Vancouver’s high-rise condos have experienced a steady increase in value over the past few years, mostly due to rising construction and land costs.
According to new research by Altus Group, an acre slated for a high-density residential project in Vancouver can be valued up to as much as $40 million. This has propelled the city’s per-buildable-square-foot cost for high-rise residential housing up to $325 this year, far exceeding the metric in other popular condo markets like Toronto ($225), Winnipeg ($60), and Edmonton ($50).
As a result, the average price of a new high-density condo unit in Vancouver went up by 39% annually, up to $1,345 per square foot.
In anticipation of intensified investment and purchasing demand, developers will begin the construction of around 210,000 new homes and 300 million sq. ft. of new commercial/industrial space nationwide (per Altus Group estimates) this year.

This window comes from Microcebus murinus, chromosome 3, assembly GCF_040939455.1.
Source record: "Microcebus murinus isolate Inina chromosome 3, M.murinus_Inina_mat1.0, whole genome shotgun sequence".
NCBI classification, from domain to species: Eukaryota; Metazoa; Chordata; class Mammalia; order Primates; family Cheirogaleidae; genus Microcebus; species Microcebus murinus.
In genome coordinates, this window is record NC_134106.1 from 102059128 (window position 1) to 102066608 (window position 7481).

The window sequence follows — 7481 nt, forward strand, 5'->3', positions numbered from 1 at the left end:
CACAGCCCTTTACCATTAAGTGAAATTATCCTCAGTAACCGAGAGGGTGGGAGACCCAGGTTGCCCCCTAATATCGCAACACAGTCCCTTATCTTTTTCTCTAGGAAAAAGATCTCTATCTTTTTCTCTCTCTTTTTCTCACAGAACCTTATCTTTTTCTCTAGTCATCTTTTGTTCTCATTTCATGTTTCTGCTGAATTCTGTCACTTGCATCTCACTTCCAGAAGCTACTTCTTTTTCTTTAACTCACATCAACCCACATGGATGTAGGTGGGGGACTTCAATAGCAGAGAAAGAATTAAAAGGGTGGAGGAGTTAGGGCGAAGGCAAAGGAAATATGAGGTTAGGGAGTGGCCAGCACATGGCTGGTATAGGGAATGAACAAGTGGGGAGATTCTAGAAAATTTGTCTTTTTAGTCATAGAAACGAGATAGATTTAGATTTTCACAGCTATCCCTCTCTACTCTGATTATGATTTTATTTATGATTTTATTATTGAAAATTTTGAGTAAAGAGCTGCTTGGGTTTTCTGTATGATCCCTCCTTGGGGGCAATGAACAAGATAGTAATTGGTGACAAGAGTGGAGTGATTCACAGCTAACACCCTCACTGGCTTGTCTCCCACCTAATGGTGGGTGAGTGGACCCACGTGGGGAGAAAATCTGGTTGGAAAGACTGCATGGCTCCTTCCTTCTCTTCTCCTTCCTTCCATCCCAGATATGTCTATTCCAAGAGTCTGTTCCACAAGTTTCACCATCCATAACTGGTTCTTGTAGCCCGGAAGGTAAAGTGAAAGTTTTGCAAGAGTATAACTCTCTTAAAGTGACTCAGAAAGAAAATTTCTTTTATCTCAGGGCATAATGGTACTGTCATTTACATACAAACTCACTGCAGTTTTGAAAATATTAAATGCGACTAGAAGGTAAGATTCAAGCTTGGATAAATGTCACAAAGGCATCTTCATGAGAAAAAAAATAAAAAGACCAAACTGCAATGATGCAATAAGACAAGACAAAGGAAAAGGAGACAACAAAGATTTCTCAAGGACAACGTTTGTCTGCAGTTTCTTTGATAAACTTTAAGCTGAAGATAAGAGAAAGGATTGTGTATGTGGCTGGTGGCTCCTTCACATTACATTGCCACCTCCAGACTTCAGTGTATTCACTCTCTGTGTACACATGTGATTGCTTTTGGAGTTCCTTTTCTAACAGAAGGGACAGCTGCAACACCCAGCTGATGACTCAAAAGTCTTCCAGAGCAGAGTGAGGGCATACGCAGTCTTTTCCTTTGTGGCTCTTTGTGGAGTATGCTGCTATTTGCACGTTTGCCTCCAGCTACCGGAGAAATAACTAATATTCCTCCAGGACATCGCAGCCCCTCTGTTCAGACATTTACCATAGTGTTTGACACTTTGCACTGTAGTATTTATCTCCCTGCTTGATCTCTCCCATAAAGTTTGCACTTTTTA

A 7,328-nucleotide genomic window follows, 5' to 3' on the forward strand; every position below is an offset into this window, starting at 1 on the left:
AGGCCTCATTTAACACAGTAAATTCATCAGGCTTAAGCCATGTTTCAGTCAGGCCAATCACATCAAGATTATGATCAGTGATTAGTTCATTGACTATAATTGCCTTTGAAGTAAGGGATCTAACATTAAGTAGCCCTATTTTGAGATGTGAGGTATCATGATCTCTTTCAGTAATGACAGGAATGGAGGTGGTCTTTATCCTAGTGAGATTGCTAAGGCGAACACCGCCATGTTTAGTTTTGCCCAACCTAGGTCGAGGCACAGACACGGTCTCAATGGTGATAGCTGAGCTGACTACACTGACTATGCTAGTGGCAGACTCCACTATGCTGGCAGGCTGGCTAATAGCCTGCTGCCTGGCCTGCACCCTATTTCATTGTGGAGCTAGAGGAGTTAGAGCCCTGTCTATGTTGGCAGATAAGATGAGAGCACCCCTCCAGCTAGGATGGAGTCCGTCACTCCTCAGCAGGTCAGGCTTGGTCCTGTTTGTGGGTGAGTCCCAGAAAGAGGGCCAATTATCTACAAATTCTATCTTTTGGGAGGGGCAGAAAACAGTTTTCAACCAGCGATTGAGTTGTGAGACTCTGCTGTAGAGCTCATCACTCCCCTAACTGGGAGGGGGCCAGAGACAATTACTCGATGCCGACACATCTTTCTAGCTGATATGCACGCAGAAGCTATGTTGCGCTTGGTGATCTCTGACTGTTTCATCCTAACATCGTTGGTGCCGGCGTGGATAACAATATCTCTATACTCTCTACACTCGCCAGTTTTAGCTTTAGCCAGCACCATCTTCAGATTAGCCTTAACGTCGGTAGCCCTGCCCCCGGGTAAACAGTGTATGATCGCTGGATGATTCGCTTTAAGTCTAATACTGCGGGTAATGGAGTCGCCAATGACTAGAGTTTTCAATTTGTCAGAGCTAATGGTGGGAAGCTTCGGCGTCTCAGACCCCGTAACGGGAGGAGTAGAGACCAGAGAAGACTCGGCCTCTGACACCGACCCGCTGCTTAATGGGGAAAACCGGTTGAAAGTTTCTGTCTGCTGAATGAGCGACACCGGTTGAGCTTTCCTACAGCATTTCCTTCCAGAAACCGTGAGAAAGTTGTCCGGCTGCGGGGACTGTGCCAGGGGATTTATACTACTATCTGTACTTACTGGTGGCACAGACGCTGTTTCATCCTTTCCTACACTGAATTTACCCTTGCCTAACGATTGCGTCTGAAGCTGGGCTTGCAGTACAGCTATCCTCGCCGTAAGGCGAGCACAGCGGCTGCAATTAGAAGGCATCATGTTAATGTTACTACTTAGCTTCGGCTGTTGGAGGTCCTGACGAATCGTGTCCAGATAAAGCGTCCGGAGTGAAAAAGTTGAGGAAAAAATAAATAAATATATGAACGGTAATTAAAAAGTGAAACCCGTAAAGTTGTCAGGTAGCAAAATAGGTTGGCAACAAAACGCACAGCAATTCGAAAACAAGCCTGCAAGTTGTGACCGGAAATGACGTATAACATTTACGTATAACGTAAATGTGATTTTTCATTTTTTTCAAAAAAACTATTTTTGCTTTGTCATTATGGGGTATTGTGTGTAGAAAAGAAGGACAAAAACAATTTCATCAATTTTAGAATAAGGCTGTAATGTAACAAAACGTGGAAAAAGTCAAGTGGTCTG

The national construction sector had $87 billion in residential projects and $53 billion in commercial/industrial developments in 2018 alone, Western Investor reported.
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However, despite the seemingly strong prospects, sales lethargy and price slowdown continue to characterize Vancouver, according to the Real Estate Board of Greater Vancouver.
Overall home sales fell by 32.8% year-over-year in February, settling at a point 42.5% lower than the 10-year sales average for that month, BNN Bloomberg reported.
Vancouver’s benchmark residential price across all asset classes declined by 6.1% annually, ending up at $1,016,600. Detached homes fell by 9.7% (down to $1,443,100), and townhouse values shrunk by 3.3% (down to $789,300).